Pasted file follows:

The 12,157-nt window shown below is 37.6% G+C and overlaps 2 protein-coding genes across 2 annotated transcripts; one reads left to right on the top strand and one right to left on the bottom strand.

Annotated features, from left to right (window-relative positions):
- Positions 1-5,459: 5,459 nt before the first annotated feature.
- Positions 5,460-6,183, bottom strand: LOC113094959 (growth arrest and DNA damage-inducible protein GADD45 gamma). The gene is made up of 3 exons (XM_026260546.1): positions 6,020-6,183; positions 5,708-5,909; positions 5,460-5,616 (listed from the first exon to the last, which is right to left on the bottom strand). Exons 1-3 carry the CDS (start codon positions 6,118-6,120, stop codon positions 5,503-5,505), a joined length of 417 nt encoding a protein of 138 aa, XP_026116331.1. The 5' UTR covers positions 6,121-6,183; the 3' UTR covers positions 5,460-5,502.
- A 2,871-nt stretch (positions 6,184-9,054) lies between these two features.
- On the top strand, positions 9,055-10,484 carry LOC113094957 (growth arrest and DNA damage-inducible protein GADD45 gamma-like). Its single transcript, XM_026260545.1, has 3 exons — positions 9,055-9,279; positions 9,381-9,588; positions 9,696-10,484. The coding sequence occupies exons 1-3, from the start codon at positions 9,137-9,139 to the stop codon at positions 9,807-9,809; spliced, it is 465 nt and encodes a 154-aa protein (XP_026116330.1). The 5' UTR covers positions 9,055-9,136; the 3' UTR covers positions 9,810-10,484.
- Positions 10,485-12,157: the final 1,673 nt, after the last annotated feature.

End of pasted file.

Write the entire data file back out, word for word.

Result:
The 12,157-nt window shown below is 37.6% G+C and overlaps 2 protein-coding genes across 2 annotated transcripts; one reads left to right on the top strand and one right to left on the bottom strand.

Annotated features, from left to right (window-relative positions):
- Positions 1-5,459: 5,459 nt before the first annotated feature.
- Positions 5,460-6,183, bottom strand: LOC113094959 (growth arrest and DNA damage-inducible protein GADD45 gamma). The gene is made up of 3 exons (XM_026260546.1): positions 6,020-6,183; positions 5,708-5,909; positions 5,460-5,616 (listed from the first exon to the last, which is right to left on the bottom strand). Exons 1-3 carry the CDS (start codon positions 6,118-6,120, stop codon positions 5,503-5,505), a joined length of 417 nt encoding a protein of 138 aa, XP_026116331.1. The 5' UTR covers positions 6,121-6,183; the 3' UTR covers positions 5,460-5,502.
- A 2,871-nt stretch (positions 6,184-9,054) lies between these two features.
- On the top strand, positions 9,055-10,484 carry LOC113094957 (growth arrest and DNA damage-inducible protein GADD45 gamma-like). Its single transcript, XM_026260545.1, has 3 exons — positions 9,055-9,279; positions 9,381-9,588; positions 9,696-10,484. The coding sequence occupies exons 1-3, from the start codon at positions 9,137-9,139 to the stop codon at positions 9,807-9,809; spliced, it is 465 nt and encodes a 154-aa protein (XP_026116330.1). The 5' UTR covers positions 9,055-9,136; the 3' UTR covers positions 9,810-10,484.
- Positions 10,485-12,157: the final 1,673 nt, after the last annotated feature.